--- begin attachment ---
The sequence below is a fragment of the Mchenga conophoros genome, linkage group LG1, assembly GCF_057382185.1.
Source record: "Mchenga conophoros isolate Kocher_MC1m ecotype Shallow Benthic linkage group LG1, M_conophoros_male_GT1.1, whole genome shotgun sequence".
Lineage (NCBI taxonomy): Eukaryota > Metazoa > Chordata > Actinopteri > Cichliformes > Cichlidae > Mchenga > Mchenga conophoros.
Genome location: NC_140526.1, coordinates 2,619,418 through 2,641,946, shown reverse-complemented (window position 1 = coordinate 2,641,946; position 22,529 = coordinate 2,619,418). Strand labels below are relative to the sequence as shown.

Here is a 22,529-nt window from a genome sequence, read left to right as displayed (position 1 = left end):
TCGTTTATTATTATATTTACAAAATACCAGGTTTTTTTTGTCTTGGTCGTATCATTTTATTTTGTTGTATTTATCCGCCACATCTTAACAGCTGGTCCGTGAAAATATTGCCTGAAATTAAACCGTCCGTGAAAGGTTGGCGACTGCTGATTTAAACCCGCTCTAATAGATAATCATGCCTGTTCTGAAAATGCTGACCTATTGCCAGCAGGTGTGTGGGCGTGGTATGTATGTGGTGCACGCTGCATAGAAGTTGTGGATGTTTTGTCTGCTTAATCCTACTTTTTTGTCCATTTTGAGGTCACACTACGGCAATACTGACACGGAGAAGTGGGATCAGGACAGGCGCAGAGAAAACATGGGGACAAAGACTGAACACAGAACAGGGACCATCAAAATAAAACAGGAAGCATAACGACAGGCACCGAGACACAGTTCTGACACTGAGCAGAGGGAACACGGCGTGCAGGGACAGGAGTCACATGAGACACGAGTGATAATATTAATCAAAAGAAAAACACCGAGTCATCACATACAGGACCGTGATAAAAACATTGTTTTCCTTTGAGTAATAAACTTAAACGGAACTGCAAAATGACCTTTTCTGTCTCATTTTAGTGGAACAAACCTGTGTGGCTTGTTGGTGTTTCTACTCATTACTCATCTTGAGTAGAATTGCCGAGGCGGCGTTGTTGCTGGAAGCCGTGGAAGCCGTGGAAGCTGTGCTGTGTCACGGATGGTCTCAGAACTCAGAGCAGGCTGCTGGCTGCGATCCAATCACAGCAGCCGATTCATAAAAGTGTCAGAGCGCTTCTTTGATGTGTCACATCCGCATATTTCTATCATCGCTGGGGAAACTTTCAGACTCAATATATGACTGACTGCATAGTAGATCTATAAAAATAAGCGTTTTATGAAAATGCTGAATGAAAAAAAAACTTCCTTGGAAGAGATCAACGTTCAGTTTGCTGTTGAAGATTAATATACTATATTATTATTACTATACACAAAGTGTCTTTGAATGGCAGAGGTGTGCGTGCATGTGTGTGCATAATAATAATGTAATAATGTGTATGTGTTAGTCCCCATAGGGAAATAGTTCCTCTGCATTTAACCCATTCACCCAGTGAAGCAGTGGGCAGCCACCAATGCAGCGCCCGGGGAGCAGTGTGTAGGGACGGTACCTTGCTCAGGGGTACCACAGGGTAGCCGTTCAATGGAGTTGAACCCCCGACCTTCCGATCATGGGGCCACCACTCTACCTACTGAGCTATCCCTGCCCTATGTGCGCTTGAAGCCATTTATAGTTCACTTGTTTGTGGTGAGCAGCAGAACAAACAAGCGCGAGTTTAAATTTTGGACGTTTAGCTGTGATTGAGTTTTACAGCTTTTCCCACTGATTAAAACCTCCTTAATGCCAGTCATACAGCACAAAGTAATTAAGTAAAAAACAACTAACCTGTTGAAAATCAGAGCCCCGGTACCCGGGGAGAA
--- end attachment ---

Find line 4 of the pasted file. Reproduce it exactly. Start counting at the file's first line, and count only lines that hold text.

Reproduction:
Genome location: NC_140526.1, coordinates 2,619,418 through 2,641,946, shown reverse-complemented (window position 1 = coordinate 2,641,946; position 22,529 = coordinate 2,619,418). Strand labels below are relative to the sequence as shown.